Marine mammal rescue centers in Orange and Los Angeles counties are reporting increasing instances of sea lions showing signs of domoic acid poisoning, caused by a neurological toxin resulting from an ocean algae bloom.
The symptoms include lethargy and unawareness, according to the Orange County Register, which attributed its report of increased poisonings to an official at the National Oceanic and Atmospheric Administration.
Officials Tuesday told the Register that the sea lions’ plight could signal that the marine environment remains out of balance. A lack of food sources available to lactating mothers close to Channel Islands sea lion breeding grounds led to mass strandings starting in 2013.
Keith Matassa, executive director of the Pacific Marine Mammal Center of Laguna Beach, said the health of the sea lions helps inform scientists about the condition of the marine environment.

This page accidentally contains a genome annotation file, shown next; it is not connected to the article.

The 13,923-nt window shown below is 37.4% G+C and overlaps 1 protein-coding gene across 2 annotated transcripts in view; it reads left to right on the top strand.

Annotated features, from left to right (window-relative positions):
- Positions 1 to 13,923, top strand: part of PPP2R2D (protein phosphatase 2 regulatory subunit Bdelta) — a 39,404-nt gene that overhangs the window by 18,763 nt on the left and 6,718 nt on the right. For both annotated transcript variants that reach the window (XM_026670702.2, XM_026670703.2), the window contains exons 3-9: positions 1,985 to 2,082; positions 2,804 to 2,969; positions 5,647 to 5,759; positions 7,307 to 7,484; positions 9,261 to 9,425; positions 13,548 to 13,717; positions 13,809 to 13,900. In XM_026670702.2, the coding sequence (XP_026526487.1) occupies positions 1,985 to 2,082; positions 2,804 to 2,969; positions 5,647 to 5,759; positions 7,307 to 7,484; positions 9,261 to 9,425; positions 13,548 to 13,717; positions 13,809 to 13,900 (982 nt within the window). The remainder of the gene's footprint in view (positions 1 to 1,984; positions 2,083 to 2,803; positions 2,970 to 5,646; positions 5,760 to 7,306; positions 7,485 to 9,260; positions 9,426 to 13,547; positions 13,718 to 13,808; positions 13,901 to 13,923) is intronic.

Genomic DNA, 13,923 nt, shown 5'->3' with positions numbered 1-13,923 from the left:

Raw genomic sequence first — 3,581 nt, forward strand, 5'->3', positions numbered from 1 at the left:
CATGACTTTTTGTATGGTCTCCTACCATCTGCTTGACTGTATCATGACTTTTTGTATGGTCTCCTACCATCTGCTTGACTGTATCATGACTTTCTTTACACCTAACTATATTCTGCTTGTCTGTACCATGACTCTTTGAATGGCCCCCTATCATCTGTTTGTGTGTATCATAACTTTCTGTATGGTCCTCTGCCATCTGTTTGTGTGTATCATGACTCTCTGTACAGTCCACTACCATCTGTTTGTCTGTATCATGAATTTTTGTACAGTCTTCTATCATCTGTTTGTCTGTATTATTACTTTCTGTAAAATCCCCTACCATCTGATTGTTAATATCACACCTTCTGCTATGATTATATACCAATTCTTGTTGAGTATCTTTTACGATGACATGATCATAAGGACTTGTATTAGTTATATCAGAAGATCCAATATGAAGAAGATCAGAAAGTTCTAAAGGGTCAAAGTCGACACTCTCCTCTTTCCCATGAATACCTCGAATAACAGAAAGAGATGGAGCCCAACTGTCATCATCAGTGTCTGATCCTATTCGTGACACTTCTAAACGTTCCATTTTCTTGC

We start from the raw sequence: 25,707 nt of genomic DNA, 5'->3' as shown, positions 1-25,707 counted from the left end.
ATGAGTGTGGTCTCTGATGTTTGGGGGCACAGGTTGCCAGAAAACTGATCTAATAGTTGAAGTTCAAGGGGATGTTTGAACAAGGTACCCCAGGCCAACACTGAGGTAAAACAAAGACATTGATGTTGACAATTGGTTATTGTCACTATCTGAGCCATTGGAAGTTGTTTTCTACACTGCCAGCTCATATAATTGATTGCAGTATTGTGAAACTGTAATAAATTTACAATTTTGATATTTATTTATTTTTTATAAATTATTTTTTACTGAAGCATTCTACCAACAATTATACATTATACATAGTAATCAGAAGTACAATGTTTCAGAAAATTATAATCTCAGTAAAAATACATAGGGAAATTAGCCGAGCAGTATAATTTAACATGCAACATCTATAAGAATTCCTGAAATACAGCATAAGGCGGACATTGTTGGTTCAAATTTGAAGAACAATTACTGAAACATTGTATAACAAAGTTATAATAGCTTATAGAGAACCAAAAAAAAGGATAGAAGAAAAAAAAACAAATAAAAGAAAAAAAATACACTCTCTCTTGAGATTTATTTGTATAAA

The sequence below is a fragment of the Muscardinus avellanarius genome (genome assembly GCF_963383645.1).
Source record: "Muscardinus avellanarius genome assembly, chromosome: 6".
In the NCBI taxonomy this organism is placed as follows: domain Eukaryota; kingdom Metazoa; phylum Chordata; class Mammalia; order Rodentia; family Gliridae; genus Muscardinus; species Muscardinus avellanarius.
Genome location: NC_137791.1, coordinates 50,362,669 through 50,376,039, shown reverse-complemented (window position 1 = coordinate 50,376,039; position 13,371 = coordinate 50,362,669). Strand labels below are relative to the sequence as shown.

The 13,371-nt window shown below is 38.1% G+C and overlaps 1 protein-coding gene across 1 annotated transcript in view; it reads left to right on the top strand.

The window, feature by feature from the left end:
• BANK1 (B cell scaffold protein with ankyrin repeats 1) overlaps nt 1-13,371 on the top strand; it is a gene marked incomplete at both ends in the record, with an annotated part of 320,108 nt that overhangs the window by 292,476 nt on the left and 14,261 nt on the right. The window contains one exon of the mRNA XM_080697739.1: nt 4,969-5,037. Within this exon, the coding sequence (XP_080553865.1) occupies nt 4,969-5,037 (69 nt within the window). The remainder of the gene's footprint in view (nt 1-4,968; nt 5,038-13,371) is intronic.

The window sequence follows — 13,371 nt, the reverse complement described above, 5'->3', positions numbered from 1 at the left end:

“They are the canaries of the marine environment,” he told the Register. “In past years, the sea lions told us there was no food; now they’re telling us there may be another domoic acid bloom.”
The algae blooms happen each spring, Wendy Leeds, animal care coordinator at PMMC, told the newspaper.
“Water run off with fertilizers creates a bigger bloom and surface fish eat the algae,” Leeds said. “In large concentrations, (the algae) produces neurotoxins that can destroy the brain.”
The sea lions are exposed to the toxins when they eat surface fish such as sardines and anchovies that consume the algae. Pregnant females are especially vulnerable because they are eating as many fish as they can to sustain their pregnancies, Leeds said.
At the Marine Mammal Care Center of Los Angeles, veterinarian Dr. Lauren Palmer has taken in 15 adult sea lions in the last 10 days showing clinical signs of domoic acid, the register reported.
“It is unusual to see this many in a 10-day period,” Palmer said, according to the newspaper.
There is no cure for domoic acid poisoning. In some cases, sea lions whose brains have not been severely damaged are released if they show signs that they can be successful hunters, Leeds said.
—City News Service